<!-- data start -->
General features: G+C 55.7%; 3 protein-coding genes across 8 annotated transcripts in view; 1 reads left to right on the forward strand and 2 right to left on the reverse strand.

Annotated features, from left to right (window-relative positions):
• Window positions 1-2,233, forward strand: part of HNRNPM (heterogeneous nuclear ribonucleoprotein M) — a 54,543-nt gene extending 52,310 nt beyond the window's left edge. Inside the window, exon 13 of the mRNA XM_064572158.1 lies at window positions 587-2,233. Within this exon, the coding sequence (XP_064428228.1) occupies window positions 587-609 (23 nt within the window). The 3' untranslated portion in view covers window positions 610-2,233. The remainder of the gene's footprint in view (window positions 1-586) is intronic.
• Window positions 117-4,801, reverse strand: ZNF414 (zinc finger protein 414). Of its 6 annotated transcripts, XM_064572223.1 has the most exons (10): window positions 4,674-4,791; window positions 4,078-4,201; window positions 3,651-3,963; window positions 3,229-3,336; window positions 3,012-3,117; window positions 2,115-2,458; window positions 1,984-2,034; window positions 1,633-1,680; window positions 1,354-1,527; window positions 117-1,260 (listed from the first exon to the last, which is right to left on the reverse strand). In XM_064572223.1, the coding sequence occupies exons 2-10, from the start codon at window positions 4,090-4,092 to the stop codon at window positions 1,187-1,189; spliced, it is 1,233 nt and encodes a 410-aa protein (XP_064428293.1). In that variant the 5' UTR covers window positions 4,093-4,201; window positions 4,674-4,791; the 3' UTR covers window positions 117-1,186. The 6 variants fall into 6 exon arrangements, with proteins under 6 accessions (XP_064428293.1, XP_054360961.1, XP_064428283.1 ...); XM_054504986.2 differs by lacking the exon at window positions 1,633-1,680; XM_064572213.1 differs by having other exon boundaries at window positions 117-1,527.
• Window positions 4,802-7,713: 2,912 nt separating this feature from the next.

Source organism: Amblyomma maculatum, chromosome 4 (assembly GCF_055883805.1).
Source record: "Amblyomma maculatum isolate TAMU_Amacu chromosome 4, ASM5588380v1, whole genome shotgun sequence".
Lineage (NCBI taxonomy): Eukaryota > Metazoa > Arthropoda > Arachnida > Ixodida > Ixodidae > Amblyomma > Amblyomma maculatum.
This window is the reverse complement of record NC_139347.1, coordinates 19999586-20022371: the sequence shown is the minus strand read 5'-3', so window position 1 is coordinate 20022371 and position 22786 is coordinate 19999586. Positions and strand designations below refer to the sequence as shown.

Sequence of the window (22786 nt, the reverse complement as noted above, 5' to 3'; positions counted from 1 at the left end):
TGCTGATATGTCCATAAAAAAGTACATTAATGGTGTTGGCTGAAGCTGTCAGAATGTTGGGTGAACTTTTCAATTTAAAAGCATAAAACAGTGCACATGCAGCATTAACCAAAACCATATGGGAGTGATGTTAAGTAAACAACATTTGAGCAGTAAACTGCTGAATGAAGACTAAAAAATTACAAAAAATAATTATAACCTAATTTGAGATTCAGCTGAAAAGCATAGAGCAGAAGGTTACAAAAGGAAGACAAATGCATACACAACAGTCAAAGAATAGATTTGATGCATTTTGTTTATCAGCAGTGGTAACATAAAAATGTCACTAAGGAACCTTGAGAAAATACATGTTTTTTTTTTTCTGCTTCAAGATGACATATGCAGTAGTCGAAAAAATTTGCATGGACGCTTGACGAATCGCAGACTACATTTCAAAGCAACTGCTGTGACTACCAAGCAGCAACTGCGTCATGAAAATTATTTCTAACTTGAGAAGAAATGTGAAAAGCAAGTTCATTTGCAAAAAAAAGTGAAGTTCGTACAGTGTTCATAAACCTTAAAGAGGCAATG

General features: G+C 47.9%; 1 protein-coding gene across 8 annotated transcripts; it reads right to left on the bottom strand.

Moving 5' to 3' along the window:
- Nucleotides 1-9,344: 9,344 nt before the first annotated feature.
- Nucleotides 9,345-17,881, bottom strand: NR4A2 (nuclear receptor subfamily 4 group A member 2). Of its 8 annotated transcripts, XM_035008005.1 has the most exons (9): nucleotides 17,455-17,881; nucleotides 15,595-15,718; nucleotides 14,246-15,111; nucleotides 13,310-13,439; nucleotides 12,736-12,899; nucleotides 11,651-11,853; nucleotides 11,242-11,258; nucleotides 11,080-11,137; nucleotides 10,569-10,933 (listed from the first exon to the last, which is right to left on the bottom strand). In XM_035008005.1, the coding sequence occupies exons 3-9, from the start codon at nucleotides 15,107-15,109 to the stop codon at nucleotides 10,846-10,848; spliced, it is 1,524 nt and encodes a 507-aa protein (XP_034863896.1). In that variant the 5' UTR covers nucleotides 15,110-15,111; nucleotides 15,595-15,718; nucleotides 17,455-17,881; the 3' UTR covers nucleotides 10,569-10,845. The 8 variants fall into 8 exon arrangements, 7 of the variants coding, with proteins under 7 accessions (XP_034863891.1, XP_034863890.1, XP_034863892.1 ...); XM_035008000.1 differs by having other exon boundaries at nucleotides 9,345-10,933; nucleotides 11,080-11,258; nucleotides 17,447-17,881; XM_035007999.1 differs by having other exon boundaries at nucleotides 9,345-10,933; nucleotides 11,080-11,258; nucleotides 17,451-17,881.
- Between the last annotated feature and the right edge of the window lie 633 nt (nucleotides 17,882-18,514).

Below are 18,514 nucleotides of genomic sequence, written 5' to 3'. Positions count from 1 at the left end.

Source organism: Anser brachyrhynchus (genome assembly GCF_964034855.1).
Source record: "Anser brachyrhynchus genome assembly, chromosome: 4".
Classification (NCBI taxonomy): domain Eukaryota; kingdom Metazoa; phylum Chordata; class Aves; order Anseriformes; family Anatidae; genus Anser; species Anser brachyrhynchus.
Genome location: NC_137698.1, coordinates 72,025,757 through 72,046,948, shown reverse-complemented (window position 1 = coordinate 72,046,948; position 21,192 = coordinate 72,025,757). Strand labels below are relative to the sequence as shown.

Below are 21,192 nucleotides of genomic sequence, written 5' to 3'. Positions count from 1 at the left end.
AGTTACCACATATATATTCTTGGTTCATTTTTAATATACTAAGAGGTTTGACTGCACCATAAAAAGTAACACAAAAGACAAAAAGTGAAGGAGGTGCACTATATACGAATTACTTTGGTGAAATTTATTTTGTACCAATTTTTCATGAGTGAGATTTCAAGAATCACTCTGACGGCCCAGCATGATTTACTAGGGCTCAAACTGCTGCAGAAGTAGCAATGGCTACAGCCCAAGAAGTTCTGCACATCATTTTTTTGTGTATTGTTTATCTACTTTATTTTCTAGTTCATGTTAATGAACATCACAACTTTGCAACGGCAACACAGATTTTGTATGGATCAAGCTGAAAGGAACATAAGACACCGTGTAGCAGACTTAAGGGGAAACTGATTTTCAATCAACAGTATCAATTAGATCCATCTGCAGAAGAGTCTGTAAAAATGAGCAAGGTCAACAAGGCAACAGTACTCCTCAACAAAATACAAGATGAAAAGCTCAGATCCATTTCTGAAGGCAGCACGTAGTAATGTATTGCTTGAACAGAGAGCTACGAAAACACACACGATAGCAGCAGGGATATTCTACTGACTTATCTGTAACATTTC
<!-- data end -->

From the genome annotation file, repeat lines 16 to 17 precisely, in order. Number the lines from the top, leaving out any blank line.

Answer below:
- Between the last annotated feature and the right edge of the window lie 633 nt (nucleotides 17,882-18,514).

Below are 18,514 nucleotides of genomic sequence, written 5' to 3'. Positions count from 1 at the left end.